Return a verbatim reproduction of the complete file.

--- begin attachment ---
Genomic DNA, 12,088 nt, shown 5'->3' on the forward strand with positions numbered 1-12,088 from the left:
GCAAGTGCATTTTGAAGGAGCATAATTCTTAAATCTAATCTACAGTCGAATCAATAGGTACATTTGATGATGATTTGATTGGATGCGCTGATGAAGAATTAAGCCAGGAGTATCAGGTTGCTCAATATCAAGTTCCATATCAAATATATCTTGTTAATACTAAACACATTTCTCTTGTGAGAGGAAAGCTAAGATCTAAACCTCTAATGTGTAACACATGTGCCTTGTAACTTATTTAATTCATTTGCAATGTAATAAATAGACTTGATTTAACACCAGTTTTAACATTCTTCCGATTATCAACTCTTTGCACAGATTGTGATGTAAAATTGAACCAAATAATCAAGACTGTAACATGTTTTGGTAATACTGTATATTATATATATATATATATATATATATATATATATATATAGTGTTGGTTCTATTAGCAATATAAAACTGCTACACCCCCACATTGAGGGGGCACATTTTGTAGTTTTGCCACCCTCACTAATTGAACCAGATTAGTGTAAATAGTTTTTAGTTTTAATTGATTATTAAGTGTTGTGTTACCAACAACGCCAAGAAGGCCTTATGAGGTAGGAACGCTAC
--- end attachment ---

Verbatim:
Genomic DNA, 12,088 nt, shown 5'->3' on the forward strand with positions numbered 1-12,088 from the left:
GCAAGTGCATTTTGAAGGAGCATAATTCTTAAATCTAATCTACAGTCGAATCAATAGGTACATTTGATGATGATTTGATTGGATGCGCTGATGAAGAATTAAGCCAGGAGTATCAGGTTGCTCAATATCAAGTTCCATATCAAATATATCTTGTTAATACTAAACACATTTCTCTTGTGAGAGGAAAGCTAAGATCTAAACCTCTAATGTGTAACACATGTGCCTTGTAACTTATTTAATTCATTTGCAATGTAATAAATAGACTTGATTTAACACCAGTTTTAACATTCTTCCGATTATCAACTCTTTGCACAGATTGTGATGTAAAATTGAACCAAATAATCAAGACTGTAACATGTTTTGGTAATACTGTATATTATATATATATATATATATATATATATATATATATATAGTGTTGGTTCTATTAGCAATATAAAACTGCTACACCCCCACATTGAGGGGGCACATTTTGTAGTTTTGCCACCCTCACTAATTGAACCAGATTAGTGTAAATAGTTTTTAGTTTTAATTGATTATTAAGTGTTGTGTTACCAACAACGCCAAGAAGGCCTTATGAGGTAGGAACGCTAC